Nearly two months after leaving as chairman of Walt Disney Studios, Jeffrey Katzenberg is back-as everyone in Hollywood knew he would be-this time as chairman of the hottest new studio in town. The start-up has no name of yet, but it boasts three of the biggest names in the entertainment business: Mr. Katzenberg, music mogul David Geffen and director Steven Spielberg.
The new studio will produce live action and animated films and TV programs, a la Walt Disney Studios and Mr. Spielberg's Amblin Entertainment. There'll also be a separate record label, like Mr. Geffen's self-named company now owned by MCA.
The studio also will delve into new media. Industry experts say it will take more than $500 million to get the studio off the ground. Messrs. Geffen and Spielberg combined are easily worth three times that.
Mr. Katzenberg calls this "the opportunity of a lifetime," and his partners credit Mr. Katzenberg with putting the deal together.
But two months ago, this wasn't the job he was after. Then what he wanted was to be chief operating officer at Disney, the No. 2 man to Chairman Michael Eisner and the man who would one day succeed him.
But Disney's cloakroom powers saw the 44-year-old whiz kid as more of a creative talent than as a business manager. Ambition collided with pragmatism, and soon after, Mr. Katzenberg moved out of the happiest place on earth.
Now Mr. Katzenberg has the opportunity to prove he was the right man for the job he wanted at Disney. He will have to develop the venture beyond its embryonic stage and put together a marketing staff, negotiate distribution deals, and even build a headquarters.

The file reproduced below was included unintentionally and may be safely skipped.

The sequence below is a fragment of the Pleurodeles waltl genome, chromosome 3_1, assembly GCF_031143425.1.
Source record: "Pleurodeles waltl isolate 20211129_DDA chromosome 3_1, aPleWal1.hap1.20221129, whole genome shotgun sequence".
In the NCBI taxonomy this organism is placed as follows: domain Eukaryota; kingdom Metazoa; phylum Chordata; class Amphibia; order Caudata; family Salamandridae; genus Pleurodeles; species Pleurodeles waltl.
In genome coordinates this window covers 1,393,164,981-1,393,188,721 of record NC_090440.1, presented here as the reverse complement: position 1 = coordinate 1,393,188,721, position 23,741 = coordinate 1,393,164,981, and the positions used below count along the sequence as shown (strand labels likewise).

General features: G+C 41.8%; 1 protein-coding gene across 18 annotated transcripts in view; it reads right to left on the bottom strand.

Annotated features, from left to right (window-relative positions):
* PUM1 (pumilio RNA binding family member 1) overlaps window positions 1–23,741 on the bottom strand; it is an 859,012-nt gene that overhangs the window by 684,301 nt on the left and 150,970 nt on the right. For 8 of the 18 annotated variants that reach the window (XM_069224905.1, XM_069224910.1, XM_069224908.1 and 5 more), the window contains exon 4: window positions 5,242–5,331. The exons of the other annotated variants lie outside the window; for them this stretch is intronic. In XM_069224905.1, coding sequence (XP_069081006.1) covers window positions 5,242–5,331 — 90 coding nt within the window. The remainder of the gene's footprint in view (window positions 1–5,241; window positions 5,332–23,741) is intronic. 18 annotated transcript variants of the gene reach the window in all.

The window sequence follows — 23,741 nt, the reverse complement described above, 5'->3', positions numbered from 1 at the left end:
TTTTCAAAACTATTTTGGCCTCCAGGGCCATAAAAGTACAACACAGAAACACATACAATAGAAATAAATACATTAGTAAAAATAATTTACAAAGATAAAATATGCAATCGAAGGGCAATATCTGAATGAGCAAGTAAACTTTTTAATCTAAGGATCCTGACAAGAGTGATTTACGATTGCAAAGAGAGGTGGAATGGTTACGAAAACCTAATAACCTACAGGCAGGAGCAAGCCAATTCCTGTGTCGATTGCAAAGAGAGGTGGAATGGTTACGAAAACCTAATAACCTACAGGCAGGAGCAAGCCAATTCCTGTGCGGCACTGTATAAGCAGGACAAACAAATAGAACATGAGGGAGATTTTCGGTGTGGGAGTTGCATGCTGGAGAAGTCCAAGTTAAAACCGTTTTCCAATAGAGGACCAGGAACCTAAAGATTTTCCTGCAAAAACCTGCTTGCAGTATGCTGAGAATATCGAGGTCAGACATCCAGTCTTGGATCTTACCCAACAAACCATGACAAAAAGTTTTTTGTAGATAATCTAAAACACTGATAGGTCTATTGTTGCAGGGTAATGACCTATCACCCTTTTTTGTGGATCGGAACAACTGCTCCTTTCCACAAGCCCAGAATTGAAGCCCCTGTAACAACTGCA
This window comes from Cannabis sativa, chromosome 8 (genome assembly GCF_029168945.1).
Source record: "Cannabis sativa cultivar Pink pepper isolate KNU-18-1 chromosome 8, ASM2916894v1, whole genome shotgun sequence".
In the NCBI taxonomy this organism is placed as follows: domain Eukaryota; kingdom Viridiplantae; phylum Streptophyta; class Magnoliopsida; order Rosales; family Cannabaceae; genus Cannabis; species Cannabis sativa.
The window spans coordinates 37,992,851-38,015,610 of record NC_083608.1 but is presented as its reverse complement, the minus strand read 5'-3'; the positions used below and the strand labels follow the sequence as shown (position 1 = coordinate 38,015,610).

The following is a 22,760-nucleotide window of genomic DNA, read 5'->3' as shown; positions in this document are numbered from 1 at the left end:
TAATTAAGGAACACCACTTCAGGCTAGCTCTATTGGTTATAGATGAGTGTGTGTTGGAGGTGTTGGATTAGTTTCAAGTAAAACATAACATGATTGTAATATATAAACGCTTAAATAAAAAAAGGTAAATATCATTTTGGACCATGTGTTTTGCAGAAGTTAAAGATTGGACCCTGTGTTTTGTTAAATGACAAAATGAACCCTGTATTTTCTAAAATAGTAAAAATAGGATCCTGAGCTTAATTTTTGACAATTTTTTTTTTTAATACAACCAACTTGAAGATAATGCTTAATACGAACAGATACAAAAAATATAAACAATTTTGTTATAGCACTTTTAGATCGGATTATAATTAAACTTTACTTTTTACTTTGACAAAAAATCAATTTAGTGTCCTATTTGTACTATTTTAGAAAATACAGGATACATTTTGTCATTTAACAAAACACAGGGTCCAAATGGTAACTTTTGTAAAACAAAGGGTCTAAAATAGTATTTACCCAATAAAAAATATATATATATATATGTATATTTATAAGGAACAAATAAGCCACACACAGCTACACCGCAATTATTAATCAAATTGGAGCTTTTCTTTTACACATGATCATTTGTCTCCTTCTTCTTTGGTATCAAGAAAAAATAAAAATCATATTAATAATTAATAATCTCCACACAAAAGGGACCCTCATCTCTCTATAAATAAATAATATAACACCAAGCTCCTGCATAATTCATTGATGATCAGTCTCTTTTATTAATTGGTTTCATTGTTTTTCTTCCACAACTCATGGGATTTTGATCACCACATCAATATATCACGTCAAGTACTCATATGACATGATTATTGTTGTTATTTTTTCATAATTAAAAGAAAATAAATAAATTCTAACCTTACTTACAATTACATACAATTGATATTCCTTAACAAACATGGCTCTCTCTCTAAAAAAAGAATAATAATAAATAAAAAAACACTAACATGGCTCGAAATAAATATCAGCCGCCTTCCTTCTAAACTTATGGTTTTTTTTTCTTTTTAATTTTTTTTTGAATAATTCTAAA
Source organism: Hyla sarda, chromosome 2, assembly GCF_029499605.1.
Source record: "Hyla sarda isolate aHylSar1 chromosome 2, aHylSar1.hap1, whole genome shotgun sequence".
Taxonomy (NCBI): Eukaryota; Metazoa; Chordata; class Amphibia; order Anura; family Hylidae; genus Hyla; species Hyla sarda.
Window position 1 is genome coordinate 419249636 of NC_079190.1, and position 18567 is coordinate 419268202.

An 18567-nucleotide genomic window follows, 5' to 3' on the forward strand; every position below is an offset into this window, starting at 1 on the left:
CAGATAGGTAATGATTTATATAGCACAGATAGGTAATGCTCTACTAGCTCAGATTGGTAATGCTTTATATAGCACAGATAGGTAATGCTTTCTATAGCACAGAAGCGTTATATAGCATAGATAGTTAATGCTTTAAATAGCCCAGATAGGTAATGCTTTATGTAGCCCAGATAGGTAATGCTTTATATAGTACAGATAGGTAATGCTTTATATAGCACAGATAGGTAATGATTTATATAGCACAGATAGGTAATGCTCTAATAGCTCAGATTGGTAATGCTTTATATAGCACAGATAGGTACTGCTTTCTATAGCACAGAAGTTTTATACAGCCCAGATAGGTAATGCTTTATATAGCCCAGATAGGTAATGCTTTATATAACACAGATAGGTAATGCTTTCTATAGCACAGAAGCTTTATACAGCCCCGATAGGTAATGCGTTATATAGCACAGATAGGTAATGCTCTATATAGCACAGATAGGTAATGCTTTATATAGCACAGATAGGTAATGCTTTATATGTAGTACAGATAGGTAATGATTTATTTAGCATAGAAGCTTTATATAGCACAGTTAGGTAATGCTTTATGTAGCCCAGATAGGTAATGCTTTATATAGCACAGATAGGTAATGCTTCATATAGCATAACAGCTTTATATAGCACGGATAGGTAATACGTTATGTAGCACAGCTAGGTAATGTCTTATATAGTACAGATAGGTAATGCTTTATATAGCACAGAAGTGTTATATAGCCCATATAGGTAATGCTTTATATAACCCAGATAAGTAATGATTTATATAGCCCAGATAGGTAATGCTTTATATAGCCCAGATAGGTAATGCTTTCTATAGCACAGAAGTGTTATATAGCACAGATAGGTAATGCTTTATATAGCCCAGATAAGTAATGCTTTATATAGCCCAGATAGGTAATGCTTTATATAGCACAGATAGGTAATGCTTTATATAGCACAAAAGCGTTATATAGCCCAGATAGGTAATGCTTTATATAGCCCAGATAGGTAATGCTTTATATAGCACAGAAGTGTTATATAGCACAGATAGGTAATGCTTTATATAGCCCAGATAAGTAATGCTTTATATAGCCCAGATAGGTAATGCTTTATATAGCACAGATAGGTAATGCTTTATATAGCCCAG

However, none of this may be necessary if speculation proves true that the trio will end up taking over or allying themselves with MCA, the parent of Universal Studios.
The partners promise a filmmaker's playground, the kind of studio they would like to do business with. At Disney, Mr. Katzenberg was known for aggressively pursuing and nurturing young talent.
"It could be a mecca for creatives and encourage more creative risk-taking in Hollywood," said Joel Hochberg, exec VP-managing director, Foote, Cone & Belding, Los Angeles. "Regardless, the competition should improve quality across the board."
Still, it will be interesting to see how the new reality squares with the Katzenberg of old, who at Disney once issued a notorious edict demanding marketable films with smaller budgets.
Also at Disney, he railed against the likes of McDonald's Corp. for crowding in on the home video business.